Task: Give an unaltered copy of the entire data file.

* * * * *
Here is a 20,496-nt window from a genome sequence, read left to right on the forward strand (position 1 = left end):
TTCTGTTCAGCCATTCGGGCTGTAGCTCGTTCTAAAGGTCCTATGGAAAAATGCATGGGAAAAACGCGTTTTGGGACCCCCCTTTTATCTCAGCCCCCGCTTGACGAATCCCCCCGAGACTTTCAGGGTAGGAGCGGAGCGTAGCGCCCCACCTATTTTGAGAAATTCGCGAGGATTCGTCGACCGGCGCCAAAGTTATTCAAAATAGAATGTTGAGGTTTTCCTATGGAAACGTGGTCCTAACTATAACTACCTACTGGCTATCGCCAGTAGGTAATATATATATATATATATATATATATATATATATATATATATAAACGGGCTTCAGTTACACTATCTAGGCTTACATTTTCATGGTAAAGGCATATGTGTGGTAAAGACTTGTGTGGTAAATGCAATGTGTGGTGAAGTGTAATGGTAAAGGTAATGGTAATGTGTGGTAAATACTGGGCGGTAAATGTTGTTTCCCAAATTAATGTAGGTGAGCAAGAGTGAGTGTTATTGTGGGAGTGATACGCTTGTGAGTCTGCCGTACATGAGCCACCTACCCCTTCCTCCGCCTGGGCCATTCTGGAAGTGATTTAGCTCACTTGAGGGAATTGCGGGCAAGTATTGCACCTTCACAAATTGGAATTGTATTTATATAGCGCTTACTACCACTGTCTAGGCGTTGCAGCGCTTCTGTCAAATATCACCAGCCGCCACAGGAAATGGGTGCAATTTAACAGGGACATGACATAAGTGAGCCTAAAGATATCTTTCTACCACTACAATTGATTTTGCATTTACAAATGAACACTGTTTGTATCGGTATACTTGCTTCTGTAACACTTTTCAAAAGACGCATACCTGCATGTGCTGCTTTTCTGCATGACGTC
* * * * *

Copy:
Here is a 20,496-nt window from a genome sequence, read left to right on the forward strand (position 1 = left end):
TTCTGTTCAGCCATTCGGGCTGTAGCTCGTTCTAAAGGTCCTATGGAAAAATGCATGGGAAAAACGCGTTTTGGGACCCCCCTTTTATCTCAGCCCCCGCTTGACGAATCCCCCCGAGACTTTCAGGGTAGGAGCGGAGCGTAGCGCCCCACCTATTTTGAGAAATTCGCGAGGATTCGTCGACCGGCGCCAAAGTTATTCAAAATAGAATGTTGAGGTTTTCCTATGGAAACGTGGTCCTAACTATAACTACCTACTGGCTATCGCCAGTAGGTAATATATATATATATATATATATATATATATATATATATATATAAACGGGCTTCAGTTACACTATCTAGGCTTACATTTTCATGGTAAAGGCATATGTGTGGTAAAGACTTGTGTGGTAAATGCAATGTGTGGTGAAGTGTAATGGTAAAGGTAATGGTAATGTGTGGTAAATACTGGGCGGTAAATGTTGTTTCCCAAATTAATGTAGGTGAGCAAGAGTGAGTGTTATTGTGGGAGTGATACGCTTGTGAGTCTGCCGTACATGAGCCACCTACCCCTTCCTCCGCCTGGGCCATTCTGGAAGTGATTTAGCTCACTTGAGGGAATTGCGGGCAAGTATTGCACCTTCACAAATTGGAATTGTATTTATATAGCGCTTACTACCACTGTCTAGGCGTTGCAGCGCTTCTGTCAAATATCACCAGCCGCCACAGGAAATGGGTGCAATTTAACAGGGACATGACATAAGTGAGCCTAAAGATATCTTTCTACCACTACAATTGATTTTGCATTTACAAATGAACACTGTTTGTATCGGTATACTTGCTTCTGTAACACTTTTCAAAAGACGCATACCTGCATGTGCTGCTTTTCTGCATGACGTC